I do not hate anyone. A dear fellow Episcopalian taught me 25 years ago that when you hate, it only destroys you, not the person you hate. He is gone now, but his legacy lives on in my heart and ion the hearts of others, for I frequently tell of our conversation those many years ago. My wife and I decided our son would not be led by a lay “minister” at Grace, and he did not participate in that activity 27-28 years ago. Later that “minister” was found to be, let us say too close to little boys, and our then controversial decision was vindicated.
As a then member of the vestry, I chose not to follow the then Presiding Bishop in the early 1970’s and we chose to use our money for local and overseas missions rather than send it to New York, something that about a dozen other Parishes in our Diocese also chose to do until this day. Today, I choose not to follow this Presiding Bishop, and as Chair of our Outreach Commission, have worked to expand our mission work locally and overseas rather than send funds to New York.
I think one thing that many people do not understand is that Presiding Bishops, Bishops and yes even Priests may be called by God, but they are men who simply pull their britches on one leg at a time. It is a job, just as I am a commercial printer and pulled my britches on this morning. One of my vocations and avocations is that I do political campaigns for candidates in whom I believe. I have never believed those candidates must do what I want -- rather I believe they must listen to all points of view and then use their judgment. If I disagree with their judgment, I am free not to help them in the next election and at times, I have even worked against them.
A Priest’s sermon should be examined in the view of Scripture, and I reserve the right to speak against that teaching if I find it is contrary -- and I have spoken against positions taken by our Rector. You attempt to put my position into the small category of my choosing which Scripture I will follow. I ask you to put it into the small category of would you put your child or grandchild under the care of someone teaching by practice a sin, or if you do not believe it is a sin, someone that you would not want your child or grandchild exposed to. I believe that the vast majority of people agree with me when the question is posed in the terms I follow.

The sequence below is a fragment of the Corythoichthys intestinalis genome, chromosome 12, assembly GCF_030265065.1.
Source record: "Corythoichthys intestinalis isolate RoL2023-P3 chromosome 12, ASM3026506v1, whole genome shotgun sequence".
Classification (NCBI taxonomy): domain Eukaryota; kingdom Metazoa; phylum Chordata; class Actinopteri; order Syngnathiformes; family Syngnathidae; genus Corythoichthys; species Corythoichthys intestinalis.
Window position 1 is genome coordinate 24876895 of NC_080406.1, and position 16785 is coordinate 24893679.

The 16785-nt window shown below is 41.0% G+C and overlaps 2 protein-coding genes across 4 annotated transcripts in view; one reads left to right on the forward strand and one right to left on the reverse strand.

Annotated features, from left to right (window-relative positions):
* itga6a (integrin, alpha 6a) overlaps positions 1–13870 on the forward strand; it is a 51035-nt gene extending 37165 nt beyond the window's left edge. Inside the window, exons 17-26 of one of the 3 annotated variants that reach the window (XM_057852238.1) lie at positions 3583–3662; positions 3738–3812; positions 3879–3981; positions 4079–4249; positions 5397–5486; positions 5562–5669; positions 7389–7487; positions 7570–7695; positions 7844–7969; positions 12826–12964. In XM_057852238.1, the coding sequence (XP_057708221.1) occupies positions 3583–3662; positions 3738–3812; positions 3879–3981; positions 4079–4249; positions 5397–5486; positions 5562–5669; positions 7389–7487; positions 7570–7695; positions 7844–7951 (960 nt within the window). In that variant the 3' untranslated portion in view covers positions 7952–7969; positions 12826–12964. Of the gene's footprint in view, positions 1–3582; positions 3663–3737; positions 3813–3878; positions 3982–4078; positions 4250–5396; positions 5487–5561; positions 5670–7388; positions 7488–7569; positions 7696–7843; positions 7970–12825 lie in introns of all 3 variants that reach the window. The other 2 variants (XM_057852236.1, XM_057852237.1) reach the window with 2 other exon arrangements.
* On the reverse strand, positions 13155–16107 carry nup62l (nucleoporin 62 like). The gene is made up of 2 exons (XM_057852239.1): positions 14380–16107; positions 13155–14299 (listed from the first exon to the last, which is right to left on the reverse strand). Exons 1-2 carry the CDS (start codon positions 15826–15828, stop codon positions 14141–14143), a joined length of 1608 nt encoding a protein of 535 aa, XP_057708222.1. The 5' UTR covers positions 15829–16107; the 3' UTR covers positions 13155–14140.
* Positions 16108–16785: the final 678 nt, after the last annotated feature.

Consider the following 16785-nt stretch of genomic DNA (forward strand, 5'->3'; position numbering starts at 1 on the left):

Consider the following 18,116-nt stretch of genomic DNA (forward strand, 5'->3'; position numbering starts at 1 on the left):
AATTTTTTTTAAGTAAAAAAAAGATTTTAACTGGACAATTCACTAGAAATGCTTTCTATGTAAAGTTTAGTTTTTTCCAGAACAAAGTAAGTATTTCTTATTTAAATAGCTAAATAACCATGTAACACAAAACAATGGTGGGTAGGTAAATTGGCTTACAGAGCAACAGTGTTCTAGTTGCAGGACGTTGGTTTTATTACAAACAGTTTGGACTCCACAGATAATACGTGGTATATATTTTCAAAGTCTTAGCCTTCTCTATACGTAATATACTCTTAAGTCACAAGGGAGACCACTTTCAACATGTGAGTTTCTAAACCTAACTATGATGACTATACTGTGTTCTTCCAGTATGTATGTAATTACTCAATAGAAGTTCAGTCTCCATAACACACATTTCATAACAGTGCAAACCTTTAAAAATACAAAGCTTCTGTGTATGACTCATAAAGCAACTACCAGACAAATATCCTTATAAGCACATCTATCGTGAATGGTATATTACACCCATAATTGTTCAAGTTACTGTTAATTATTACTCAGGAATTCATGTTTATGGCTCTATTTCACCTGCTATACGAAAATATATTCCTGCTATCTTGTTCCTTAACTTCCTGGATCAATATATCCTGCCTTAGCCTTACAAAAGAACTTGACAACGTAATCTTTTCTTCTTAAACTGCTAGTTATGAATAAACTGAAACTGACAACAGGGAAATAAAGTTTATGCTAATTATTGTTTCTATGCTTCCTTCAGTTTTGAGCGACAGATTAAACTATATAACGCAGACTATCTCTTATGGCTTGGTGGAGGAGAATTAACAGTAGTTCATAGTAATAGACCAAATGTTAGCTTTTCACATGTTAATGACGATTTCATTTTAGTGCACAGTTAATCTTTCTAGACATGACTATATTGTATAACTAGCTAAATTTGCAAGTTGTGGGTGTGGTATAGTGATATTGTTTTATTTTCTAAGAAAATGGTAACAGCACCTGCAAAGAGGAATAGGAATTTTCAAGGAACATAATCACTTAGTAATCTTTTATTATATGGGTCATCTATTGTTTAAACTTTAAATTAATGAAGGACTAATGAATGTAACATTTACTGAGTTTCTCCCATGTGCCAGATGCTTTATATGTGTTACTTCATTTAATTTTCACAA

Lastly, Father Jake, I stayed off the Vestry for 30 years and was astounded when I returned last year to see how our Church is failing. From a high of four million, we now have about 1.8 million (if you believe all the reports from parishes, which frankly, I believe may be exaggerated, perhaps grossly exaggerated. ECUSA has a budget crisis, because growing churches like Grace and Dioceses like the Diocese of Central Florida, have chosen to invest God’s funds into missions rather than New York. The Network is growing, and now represents about 10% of ECUSA’s reported membership. I expect the Network to represent 20% by the end of the year, as more and more people revolt against actions such as the Bishop of Connecticut and Alabama and California, and ECUSA may have as few as 1.5 million members by the 2006 General Convention.
Should you follow the Network just because it is obvious to any person looking at reality that ECUSA will eventually be irreverent? Not unless you believe. But I believe in the positions taken by the Network, and as I watch our Grace Church continue to grow, now part of the top five percent of Episcopal Churches’ attendance each week, with a growing budget (up 10%) from last year, with a strong influx of baptisms, confirmations and affiliations, we must be doing something right. I believe in Bishop Howe and his leadership in the Diocese of Central Florida, but I reserve the right to disagree with him, as I did his predecessor on issues.